When executives talk about AI, they’re naming many of the same anxieties I was hearing 15 years ago. This is good news for executives. Because many of the questions are the same, the answers are, too.
1. What if there’s a data breach?
One common mistake from the public cloud era was waiting to create a security strategy. Companies were blindsided by data breaches because they thought they could put off security planning until the last minute.
In the AI era, companies must think about security, compliance, and governance from the get-go. Gartner recommends that organizations apply AI trust, risk, and security management (dubbed “AI TRiSM”) frameworks before and while adopting the technology, not after. These frameworks should encompass AI “governance, trustworthiness, fairness, reliability, robustness, efficacy, and privacy,” according to Gartner. Organizations that work to operationalize AI TRiSM will deploy models that work better, drive business goals, and increase customer trust, while organizations that don’t will face negative outcomes such as breaches, privacy failures, and reputational loss.
2. What if the cost spirals out of control?
When businesses moved toward public cloud adoption, expenses quickly got out of hand. Businesses rarely developed a unified enterprise architecture for managing cloud storage. As a result, individual departments didn’t reliably communicate who was doing what. Confused, businesses spent money on multiple vendors that were basically offering the same services, and various teams developed redundant workflows and technologies to interface with these vendors.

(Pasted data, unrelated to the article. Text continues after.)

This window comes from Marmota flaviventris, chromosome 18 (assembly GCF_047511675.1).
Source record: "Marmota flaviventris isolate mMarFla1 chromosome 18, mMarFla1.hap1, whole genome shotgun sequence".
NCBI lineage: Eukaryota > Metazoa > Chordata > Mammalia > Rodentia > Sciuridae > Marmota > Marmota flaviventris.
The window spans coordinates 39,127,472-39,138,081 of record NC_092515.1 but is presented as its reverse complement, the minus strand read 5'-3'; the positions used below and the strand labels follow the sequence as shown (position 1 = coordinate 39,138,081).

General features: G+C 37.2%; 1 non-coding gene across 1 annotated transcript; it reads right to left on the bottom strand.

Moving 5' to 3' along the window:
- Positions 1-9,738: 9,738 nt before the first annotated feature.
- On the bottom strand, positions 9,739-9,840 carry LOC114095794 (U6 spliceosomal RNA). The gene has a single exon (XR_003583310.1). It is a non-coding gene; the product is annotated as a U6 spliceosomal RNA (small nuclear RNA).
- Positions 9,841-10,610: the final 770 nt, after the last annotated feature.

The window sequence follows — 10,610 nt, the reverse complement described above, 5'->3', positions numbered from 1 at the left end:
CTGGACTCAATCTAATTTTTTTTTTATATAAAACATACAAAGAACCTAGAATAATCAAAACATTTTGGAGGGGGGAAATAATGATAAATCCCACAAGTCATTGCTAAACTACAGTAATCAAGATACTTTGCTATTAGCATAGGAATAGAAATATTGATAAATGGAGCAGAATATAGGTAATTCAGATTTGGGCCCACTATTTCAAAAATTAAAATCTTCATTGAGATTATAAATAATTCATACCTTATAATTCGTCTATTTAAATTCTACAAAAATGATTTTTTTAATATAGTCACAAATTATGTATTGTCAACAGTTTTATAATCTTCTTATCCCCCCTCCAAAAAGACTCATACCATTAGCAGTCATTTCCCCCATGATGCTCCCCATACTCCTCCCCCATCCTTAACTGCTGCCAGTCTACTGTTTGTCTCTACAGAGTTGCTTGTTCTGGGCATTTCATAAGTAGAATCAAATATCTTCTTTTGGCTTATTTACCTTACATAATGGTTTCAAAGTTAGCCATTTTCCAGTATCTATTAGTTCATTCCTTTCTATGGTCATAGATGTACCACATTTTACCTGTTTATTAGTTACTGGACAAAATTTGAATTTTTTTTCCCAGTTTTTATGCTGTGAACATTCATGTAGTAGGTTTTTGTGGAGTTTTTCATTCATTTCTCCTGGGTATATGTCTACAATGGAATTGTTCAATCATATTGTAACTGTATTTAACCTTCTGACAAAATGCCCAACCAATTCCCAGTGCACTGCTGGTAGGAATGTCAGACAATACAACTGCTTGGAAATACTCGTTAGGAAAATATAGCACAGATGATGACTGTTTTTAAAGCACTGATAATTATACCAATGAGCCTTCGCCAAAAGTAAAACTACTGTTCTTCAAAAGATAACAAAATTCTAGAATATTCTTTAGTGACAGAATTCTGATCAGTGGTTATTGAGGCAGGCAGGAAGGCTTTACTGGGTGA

To avoid making the same mistakes with AI, it’s important to build a centralized enterprise architecture: a platform through which everyone can see what processes are in place, what is being automated, what data is being generated and collected, and what roadblocks employees are encountering. Creating a centralized architecture reduces the amount of duplicate work that teams end up doing, and it makes it easier to communicate about strategies and goals.
3. Do we have the organizational culture to make it work?
At the beginning of the public cloud era, executives didn’t make any changes to organizational culture prior to adopting the new technology. That’s understandable. It had never been done before. But the status quo was not up to the challenge. Public cloud technology is fundamentally about sharing resources and tools. Employees were not ready to think about projects that way.
What executives should have done—and what they should do with AI—is foster a culture that emphasizes three things: communication, collaboration, and agility. To make AI work without breaking the bank, employees must talk openly about failures, work together to iterate, and pivot when things go wrong. Above all, they should feel comfortable sharing ideas and resources across teams.
While AI is an innovative technology set to radically change the way businesses operate, putting it to work quickly and with minimal missteps does not mean having to reinvent the wheel. Past experiences with tech offer a guide for executives looking to the future.